YSC: Yes, I agree with Ambassador Kim, that it's true that many people who are thinking about President Kim Dae Jung, they think about immediately the Sunshine Policy. But actually he has made a tremendous improvement in relations with Japan and China, as well as with the United States. And I still remember, I had the privilege of meeting the late Senator Mike Mansfield, or the former Ambassador to Japan. He just told me, "You know, that there are many accomplishments. But your President's accomplishment to Japan is something historic." And I still remember vividly about it.
Anyway, before I open to the floor, if any panelist has any remaining comments or wisdom to share, please let me know. Okay, then I think Dr. Hathaway raised a first, yes.
[Audience]: Thank you, Mr. Ambassador. That's such a welcome experience up there, and I hope you'll forgive me if I ask a historical question. So I think it has a bearing on the present and the future as well. I have been wrestling, and I know others in this room have as well, with the difficulties that the United States has had for many years in translating a great power into diplomatic results. There was a cliche popular at one time that the United States always won its war and lost the peace afterwards. But we no longer necessarily win all our wars. But there's clearly a sense that our diplomacy did not reflect the power.
Ambassador Gleysteen has written a marvelous book with an even more marvelous title, A Massive Entanglement and Marginal Influence. I'd like to ask the panel a slightly different question, having to do with massive power and marginal influence. Why is it that the United States, or the United States and its friends, most of all the South Koreans, have not been more successful in using the asymmetry of power, vis a vis the North Koreans, why haven't we been more successful in translating this into diplomatic results? How has this asymmetry of power between the two sides actually complicated handling of relations with the…? I'd be interested in any historical insights you might give us that may be relevant today as well.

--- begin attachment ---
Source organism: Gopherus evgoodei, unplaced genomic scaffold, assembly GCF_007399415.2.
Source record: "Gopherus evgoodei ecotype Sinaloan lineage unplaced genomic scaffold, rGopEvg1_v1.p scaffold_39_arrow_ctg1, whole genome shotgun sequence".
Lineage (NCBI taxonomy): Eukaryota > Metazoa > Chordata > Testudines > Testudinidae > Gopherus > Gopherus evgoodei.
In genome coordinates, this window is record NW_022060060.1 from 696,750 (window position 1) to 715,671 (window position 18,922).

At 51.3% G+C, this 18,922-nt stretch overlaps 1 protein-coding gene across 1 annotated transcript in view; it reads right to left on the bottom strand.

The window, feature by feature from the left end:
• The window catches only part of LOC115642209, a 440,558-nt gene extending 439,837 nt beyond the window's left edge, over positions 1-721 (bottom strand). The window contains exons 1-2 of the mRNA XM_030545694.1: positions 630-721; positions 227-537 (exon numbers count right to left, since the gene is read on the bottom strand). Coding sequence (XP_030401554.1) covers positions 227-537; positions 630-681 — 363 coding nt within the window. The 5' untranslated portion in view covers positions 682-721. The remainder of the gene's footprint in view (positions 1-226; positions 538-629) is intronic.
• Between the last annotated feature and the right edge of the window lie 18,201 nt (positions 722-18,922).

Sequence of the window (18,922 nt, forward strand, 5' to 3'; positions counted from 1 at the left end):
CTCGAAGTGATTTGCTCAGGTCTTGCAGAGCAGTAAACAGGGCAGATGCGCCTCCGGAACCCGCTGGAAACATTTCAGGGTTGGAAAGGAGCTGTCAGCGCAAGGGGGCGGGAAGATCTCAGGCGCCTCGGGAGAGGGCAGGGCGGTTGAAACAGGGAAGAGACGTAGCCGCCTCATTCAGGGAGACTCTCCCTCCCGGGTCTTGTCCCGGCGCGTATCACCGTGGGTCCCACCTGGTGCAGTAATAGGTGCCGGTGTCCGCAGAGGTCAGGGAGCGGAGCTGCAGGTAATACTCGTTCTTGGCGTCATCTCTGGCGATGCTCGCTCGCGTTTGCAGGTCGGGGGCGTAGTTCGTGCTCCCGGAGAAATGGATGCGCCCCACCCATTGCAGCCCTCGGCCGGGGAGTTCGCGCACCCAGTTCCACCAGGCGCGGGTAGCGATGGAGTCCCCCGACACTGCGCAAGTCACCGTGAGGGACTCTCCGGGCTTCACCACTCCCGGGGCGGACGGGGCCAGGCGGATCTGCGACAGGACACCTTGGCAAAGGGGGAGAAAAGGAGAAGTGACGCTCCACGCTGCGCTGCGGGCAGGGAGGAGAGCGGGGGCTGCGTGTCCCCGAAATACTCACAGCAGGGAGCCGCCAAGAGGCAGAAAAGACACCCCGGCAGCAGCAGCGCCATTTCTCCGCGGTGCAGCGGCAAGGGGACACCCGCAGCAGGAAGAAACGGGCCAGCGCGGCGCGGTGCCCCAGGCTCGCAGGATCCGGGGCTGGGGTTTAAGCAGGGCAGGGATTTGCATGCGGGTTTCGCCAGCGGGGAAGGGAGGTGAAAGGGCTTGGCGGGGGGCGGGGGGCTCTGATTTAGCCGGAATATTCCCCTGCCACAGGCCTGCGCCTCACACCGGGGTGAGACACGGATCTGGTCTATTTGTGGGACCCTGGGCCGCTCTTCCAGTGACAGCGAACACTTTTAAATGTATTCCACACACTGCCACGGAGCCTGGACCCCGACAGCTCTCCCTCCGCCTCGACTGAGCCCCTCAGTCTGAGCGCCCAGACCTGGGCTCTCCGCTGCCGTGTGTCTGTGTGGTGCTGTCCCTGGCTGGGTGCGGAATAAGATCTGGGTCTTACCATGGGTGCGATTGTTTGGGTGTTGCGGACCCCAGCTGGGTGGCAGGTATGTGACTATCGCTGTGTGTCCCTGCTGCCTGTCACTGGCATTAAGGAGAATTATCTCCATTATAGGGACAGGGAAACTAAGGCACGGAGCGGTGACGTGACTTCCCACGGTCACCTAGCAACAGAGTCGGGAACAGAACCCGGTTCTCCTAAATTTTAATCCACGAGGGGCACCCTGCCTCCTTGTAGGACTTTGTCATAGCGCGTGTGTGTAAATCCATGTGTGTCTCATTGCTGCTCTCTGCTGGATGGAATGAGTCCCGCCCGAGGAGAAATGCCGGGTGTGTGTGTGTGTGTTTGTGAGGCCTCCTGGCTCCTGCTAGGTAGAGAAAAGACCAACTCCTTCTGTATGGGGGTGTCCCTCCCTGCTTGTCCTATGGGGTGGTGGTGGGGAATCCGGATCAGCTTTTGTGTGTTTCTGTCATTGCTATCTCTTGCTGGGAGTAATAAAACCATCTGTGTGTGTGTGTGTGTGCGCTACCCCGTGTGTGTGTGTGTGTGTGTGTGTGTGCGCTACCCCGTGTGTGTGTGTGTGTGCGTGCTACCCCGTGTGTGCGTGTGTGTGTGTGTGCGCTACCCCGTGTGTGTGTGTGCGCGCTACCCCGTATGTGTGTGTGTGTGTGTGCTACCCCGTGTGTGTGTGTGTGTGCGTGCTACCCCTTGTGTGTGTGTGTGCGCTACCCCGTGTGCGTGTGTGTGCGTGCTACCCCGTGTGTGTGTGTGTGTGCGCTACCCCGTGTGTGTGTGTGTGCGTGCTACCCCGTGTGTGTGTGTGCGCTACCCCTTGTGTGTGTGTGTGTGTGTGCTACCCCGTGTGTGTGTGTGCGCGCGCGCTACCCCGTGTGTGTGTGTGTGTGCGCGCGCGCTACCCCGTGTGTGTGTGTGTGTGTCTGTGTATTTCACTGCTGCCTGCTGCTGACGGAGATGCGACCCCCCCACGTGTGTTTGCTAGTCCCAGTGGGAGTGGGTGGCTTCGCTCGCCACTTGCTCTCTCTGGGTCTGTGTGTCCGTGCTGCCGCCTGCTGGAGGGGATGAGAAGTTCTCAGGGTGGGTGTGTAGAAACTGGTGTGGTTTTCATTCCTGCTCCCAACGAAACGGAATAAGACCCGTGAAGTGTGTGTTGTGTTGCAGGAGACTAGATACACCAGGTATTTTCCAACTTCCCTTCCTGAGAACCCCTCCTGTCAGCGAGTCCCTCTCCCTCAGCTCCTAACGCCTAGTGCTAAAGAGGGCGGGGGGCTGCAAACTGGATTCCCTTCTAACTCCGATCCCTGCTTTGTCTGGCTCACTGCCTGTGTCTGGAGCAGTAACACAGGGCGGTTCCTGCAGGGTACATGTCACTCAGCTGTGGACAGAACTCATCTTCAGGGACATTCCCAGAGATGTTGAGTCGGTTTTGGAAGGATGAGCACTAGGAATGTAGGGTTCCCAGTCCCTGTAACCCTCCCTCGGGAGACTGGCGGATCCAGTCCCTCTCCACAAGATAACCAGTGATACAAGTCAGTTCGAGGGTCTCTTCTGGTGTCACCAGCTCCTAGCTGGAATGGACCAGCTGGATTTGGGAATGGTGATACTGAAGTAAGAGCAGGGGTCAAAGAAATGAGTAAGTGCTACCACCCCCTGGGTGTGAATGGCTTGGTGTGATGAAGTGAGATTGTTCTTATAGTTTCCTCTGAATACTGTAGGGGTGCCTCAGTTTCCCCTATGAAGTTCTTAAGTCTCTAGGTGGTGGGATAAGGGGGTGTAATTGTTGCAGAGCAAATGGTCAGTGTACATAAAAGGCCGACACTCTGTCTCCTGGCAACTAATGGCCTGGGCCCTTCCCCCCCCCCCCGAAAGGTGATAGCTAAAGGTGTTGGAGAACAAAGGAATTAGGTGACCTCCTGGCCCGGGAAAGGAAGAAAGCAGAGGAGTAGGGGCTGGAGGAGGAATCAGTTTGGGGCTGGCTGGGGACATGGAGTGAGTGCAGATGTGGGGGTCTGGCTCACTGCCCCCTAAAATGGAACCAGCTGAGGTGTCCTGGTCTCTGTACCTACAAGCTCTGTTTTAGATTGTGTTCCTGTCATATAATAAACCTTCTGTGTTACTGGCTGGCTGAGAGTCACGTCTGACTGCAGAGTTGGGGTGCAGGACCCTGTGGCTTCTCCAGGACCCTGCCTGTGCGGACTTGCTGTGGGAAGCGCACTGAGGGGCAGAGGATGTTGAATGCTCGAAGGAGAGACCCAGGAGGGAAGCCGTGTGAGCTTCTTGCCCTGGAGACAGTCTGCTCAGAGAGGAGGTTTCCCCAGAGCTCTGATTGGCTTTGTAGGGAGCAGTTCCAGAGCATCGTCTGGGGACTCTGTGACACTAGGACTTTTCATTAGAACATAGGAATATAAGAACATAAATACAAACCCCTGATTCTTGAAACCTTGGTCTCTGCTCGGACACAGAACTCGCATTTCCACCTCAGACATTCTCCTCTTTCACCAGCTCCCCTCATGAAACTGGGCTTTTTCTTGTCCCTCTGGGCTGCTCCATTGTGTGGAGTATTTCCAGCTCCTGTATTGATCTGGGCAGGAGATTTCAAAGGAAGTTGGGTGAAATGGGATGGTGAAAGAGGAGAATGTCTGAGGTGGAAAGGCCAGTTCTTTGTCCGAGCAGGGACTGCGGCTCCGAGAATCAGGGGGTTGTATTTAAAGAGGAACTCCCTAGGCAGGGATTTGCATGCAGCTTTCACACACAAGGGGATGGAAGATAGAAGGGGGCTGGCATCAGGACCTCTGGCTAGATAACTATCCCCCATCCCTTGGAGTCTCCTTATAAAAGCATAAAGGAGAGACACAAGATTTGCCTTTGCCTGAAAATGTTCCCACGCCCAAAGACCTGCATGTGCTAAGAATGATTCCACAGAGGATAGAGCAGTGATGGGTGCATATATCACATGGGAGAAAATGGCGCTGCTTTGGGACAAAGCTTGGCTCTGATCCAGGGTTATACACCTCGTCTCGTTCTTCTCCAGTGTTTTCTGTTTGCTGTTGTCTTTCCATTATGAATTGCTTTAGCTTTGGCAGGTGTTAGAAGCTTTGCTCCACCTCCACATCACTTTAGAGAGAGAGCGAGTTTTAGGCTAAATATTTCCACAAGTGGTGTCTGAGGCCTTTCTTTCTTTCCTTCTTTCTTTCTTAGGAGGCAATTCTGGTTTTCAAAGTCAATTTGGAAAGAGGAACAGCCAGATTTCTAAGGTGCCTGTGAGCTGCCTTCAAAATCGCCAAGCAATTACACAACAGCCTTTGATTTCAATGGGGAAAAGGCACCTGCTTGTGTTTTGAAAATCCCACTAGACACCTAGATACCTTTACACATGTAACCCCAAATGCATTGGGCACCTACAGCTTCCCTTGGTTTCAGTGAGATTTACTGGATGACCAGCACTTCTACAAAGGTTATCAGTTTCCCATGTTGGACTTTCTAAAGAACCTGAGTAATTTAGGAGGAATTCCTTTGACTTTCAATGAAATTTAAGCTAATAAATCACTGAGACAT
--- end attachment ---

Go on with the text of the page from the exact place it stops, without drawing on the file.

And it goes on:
YSC: You take that one, Bill.
WG: I mean, one obvious point that one has to make, that is if you are exercising this power across a very hostile border, which has been the case for 50 years in Korea, that is an enormous discounting factor. And along with the military might that all of the negative orientations that are involved, especially in the case of North Korea towards both South Korea and the United States that have gone on for so long through the educational system, through the propaganda system and so on, and very strong discounting factors. And in fact the things that have been very powerful but are more amorphous, like pop culture, economic habits and luxuries and things of that kind, had not seeped in over this kind of a ...
BG: ... find it surprising there. In the case of ... I won't repeat what I said in my book at some length about this ... I mean, it's really in a way ... I think the North-South thing is rather obvious I think to Americans in general even today, despite my book unfortunately. We still don't understand the problem of why we can't be more effective in terms of let's say today cleaning up the human rights problems in China or in Peru, or wherever they are. And the reasons for that are very complex. And the successes that we have had sometimes have created illusions. For example in South Korea there are some Americans who would like to claim great success in 1987 that we finally had free presidential elections. And we do deserve some credit for that process. We maintained a total presence in Korea which did emphasize this, we never gave that up at any point, and it did play some role. But the basic changes came within South Korea. And in that respect, I don't know what to say about North Korea. But that process certainly has not been going on.
WS: I think it's terrific question, Bob(?), just terrific.
YSC: Wendy particularly remembers that a lot of the Clinton administration… the election and…